Research Papers

Additive Manufacturing of Glass

[+] Author and Article Information
Junjie Luo

Mechanical and
Aerospace Engineering,
Missouri University of Science and Technology,
400 W. 13th Street,
Rolla, MO 65401
e-mail: ljwtb@mst.edu

Heng Pan

Mechanical and
Aerospace Engineering,
Missouri University of Science and Technology,
400 W. 13th Street,
Rolla, MO 65401
e-mail: hp5c7@mst.edu

Edward C. Kinzel

Mechanical and
Aerospace Engineering,
Missouri University of Science and Technology,
400 W. 13th Street,
Rolla, MO 65401
e-mail: kinzele@mst.edu

1Corresponding author.

Contributed by the Manufacturing Engineering Division of ASME for publication in the JOURNAL OF MANUFACTURING SCIENCE AND ENGINEERING. Manuscript received April 22, 2014; final manuscript received September 3, 2014; published online October 24, 2014. Assoc. Editor: David L. Bourell.

J. Manuf. Sci. Eng 136(6), 061024 (Oct 24, 2014) (6 pages) Paper No: MANU-14-1247; doi: 10.1115/1.4028531 History: Received April 22, 2014; Revised September 03, 2014

Selective laser melting (SLM) is a technique for the additive manufacturing (AM) of metals, plastics, and even ceramics. This paper explores using SLM for depositing glass structures. A CO2 laser is used to locally melt portions of a powder bed to study the effects of process parameters on stationary particle formation as well as continuous line quality. Numerical modeling is also applied to gain insight into the physical process. The experimental and numerical results indicate that the absorptivity of the glass powder is nearly constant with respect to the processing parameters. These results are used to deposit layered single-track wide walls to demonstrate the potential of using the SLM process for building transparent parts. Finally, the powder bed process is compared to a wire-fed approach. AM of glass is relevant for gradient index optics, systems with embedded optics, and the formation of hermetic seals.

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Grahic Jump Location
Fig. 3

Particle diameter as a function of exposure duration and laser power from simulation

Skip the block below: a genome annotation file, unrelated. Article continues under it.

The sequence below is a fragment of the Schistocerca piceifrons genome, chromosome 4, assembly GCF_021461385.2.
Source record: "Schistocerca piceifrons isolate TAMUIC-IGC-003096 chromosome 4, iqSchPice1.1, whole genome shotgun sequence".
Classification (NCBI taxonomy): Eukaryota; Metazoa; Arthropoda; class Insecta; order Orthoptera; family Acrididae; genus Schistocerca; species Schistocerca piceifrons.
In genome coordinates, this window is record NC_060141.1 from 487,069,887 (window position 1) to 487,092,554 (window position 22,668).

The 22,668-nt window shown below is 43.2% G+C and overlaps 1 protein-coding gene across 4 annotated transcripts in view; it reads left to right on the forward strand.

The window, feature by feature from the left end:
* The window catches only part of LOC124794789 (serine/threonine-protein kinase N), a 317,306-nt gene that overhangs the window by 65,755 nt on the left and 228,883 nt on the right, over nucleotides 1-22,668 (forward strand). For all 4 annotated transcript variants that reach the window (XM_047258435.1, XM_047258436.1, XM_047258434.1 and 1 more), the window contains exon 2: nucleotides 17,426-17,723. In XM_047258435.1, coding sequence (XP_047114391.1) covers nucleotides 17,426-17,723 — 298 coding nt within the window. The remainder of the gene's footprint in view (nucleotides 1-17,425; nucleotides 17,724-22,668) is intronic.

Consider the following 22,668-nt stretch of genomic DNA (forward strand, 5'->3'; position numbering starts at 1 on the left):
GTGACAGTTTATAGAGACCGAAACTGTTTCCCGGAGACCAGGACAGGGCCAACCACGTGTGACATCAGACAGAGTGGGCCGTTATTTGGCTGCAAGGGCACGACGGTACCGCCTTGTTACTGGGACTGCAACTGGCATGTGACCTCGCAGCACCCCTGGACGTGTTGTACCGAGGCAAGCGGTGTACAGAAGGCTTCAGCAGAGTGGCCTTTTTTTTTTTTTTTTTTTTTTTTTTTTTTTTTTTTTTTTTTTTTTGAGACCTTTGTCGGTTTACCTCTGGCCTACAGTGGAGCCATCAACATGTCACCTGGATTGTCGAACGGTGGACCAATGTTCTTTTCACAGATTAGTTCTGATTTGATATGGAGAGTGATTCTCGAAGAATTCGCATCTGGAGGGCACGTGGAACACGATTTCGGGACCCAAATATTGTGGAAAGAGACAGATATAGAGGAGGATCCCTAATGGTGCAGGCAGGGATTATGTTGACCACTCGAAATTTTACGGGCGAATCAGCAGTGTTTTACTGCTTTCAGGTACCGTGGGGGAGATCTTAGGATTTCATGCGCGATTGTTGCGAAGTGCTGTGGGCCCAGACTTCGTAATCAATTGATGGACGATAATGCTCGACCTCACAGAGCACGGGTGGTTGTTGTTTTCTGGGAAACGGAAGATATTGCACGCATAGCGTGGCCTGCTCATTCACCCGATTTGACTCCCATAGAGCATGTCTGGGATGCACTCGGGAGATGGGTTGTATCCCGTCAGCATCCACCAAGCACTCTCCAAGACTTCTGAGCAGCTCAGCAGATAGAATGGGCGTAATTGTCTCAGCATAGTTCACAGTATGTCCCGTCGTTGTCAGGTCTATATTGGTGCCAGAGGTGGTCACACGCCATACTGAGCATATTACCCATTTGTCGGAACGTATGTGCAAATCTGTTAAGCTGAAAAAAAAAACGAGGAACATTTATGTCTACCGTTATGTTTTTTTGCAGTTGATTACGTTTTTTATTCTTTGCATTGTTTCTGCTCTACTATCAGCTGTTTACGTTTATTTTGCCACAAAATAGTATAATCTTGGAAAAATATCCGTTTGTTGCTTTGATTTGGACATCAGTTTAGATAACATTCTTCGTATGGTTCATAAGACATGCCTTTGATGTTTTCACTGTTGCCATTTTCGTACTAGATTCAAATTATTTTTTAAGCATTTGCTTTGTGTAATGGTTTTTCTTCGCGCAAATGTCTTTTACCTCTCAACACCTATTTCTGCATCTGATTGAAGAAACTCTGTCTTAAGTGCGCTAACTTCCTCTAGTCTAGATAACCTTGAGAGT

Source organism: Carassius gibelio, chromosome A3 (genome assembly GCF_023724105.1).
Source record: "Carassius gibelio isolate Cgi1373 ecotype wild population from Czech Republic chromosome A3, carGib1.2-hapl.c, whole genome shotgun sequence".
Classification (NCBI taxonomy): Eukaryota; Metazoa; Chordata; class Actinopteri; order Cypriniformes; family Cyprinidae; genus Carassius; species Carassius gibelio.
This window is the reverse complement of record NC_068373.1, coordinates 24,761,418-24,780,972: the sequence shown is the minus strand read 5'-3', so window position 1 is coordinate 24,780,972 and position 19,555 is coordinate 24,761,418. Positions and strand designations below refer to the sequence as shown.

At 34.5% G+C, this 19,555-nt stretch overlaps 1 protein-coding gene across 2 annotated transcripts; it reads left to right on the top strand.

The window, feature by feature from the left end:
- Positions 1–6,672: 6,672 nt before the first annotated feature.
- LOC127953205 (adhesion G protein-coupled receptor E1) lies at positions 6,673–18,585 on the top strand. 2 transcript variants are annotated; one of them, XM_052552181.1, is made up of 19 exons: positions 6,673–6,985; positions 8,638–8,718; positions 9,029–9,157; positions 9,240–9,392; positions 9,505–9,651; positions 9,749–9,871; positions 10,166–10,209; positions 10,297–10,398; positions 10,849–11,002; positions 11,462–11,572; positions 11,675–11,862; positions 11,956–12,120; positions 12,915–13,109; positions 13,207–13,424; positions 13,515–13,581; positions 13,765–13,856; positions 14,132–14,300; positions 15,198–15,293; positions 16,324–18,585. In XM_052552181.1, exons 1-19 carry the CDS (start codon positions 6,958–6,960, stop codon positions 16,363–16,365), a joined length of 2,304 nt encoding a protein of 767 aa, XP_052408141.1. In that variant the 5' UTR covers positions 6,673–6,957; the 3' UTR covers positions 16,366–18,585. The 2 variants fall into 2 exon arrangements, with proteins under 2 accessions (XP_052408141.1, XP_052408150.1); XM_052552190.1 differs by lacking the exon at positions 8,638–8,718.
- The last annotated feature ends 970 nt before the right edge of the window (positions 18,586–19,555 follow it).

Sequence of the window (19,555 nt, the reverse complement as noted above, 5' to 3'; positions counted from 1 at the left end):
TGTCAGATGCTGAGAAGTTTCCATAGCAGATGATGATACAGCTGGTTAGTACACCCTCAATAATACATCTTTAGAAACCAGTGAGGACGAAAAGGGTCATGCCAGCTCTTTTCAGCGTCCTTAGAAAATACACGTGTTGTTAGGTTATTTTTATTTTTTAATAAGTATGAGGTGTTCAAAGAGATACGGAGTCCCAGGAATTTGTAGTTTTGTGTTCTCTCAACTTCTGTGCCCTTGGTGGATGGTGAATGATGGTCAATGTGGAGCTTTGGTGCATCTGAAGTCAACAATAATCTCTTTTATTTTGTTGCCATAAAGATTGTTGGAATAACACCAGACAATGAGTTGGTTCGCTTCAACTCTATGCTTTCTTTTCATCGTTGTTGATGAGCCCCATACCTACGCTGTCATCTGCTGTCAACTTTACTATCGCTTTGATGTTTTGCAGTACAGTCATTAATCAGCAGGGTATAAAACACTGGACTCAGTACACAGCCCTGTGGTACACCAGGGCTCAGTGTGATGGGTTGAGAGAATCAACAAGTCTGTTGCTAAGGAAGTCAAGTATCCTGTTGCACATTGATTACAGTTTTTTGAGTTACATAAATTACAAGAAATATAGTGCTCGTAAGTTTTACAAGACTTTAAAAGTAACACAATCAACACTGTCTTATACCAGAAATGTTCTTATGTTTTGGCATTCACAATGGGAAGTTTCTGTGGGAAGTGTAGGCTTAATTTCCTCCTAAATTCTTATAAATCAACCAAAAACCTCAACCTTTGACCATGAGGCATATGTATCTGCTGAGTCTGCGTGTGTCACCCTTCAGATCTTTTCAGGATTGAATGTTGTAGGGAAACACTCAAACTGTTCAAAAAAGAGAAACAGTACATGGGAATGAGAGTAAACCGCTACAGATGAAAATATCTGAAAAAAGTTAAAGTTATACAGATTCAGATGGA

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Fig. 2

Experimental results showing particle diameter as a function of exposure duration and laser power. The image in the inset shows the result for P = 10 W and τ = 1 s.

Grahic Jump Location
Fig. 1

Illustration of powder bed SLM setup

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Fig. 4

Shape distribution of tracks: (a) beam size 70 μm; (b) beam size 200 μm; (c) beam size 350 μm; and (d) photographs of different track regimes

Grahic Jump Location
Fig. 5

Continuous line width distribution. White, gray, and black correspond to a beam sizes of 70 μm, 200 μm, and 350 μm, respectively.

Grahic Jump Location
Fig. 6

Simulated results of single track scanning showing with inset showing temperature distribution in the powder bed

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Fig. 7

Wall built using powder bed process (a) 1 mm layer thickness, (b) 0.5 mm layer thickness, and (c) side view of 0.5 mm parts. Photographs are as deposited while insets show a portion of the same parts after cutting and polishing. The arrows indicate the build direction.

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Fig. 8

(a) Illustration of wire-fed process and photographs of part, (b) as deposited, and (c) after cutting and polishing

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Fig. 9

Micrographs of polished surfaces (a) powder bed part shown with 1 mm layer thickness and (b) wire fed part



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